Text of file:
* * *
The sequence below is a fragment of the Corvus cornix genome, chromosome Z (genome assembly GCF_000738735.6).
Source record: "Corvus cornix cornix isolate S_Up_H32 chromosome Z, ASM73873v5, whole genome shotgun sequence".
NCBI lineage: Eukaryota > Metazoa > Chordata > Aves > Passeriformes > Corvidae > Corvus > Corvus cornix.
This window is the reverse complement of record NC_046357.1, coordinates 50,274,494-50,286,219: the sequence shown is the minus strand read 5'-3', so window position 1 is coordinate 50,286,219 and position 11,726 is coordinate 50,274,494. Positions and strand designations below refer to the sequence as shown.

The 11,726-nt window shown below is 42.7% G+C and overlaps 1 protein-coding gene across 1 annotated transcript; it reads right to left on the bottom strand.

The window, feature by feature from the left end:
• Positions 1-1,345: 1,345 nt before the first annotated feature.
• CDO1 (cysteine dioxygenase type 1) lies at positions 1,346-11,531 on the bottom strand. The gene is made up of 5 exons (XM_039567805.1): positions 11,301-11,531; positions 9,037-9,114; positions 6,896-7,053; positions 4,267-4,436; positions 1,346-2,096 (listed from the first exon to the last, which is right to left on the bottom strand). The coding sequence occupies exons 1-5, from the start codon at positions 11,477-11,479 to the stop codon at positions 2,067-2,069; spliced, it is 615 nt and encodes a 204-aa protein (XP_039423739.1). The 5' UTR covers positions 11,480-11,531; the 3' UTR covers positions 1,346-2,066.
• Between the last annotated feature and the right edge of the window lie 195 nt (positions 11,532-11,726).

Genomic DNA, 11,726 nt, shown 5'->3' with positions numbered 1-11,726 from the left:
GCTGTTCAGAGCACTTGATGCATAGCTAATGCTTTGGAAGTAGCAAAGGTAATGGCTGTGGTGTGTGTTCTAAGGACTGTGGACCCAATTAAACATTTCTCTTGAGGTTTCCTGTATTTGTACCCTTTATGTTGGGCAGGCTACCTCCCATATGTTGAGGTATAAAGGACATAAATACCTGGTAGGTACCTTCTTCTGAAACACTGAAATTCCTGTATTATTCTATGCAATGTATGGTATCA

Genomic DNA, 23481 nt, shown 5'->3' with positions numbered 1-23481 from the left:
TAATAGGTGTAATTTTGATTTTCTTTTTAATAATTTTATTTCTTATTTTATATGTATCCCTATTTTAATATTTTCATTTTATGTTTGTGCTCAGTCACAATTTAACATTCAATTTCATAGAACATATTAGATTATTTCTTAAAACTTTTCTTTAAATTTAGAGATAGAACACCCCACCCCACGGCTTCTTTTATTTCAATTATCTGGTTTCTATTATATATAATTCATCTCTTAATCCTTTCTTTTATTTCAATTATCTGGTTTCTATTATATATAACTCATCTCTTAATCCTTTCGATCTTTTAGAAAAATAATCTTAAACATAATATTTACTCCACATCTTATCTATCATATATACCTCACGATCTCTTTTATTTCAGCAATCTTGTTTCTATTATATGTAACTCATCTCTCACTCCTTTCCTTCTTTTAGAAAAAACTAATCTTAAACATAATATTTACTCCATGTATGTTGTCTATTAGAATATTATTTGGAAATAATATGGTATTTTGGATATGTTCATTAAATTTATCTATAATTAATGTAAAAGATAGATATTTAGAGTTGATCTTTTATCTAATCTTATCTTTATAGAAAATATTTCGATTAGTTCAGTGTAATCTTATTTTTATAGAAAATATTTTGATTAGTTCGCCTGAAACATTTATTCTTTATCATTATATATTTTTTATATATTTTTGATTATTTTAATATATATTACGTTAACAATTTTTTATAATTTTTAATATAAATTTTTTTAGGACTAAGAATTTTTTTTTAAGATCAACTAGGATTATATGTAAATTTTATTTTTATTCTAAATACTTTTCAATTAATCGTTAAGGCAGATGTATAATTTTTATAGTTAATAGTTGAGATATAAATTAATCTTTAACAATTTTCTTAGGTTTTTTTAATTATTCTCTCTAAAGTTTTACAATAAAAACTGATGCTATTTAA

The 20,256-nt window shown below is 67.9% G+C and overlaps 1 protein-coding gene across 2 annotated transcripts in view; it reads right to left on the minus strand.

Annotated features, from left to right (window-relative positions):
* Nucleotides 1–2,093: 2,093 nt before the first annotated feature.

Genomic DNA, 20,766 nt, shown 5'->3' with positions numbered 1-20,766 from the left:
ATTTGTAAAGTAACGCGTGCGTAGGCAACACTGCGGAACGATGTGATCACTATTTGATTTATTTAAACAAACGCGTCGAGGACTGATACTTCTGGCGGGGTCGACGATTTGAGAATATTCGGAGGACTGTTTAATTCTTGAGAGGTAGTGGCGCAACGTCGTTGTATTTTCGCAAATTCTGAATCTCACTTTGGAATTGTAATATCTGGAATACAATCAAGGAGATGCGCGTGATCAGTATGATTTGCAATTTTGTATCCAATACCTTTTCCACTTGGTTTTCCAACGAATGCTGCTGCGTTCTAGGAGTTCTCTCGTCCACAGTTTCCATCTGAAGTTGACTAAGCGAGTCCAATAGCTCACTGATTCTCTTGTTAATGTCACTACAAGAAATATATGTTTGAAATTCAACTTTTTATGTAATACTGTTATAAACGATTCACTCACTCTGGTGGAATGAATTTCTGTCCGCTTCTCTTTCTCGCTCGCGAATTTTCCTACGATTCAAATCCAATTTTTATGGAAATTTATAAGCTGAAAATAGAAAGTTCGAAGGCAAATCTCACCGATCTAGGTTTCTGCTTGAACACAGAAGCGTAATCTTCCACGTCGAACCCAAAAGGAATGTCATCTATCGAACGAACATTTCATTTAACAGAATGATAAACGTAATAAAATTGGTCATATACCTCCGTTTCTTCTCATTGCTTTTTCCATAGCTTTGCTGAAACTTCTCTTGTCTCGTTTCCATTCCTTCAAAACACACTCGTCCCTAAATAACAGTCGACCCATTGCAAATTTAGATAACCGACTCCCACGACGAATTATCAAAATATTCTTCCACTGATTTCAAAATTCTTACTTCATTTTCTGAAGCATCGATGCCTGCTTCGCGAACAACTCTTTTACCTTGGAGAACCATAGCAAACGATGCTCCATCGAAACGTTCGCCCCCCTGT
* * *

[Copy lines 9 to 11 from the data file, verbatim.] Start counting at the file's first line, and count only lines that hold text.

• Between the last annotated feature and the right edge of the window lie 195 nt (positions 11,532-11,726).

Genomic DNA, 11,726 nt, shown 5'->3' with positions numbered 1-11,726 from the left:
GCTGTTCAGAGCACTTGATGCATAGCTAATGCTTTGGAAGTAGCAAAGGTAATGGCTGTGGTGTGTGTTCTAAGGACTGTGGACCCAATTAAACATTTCTCTTGAGGTTTCCTGTATTTGTACCCTTTATGTTGGGCAGGCTACCTCCCATATGTTGAGGTATAAAGGACATAAATACCTGGTAGGTACCTTCTTCTGAAACACTGAAATTCCTGTATTATTCTATGCAATGTATGGTATCA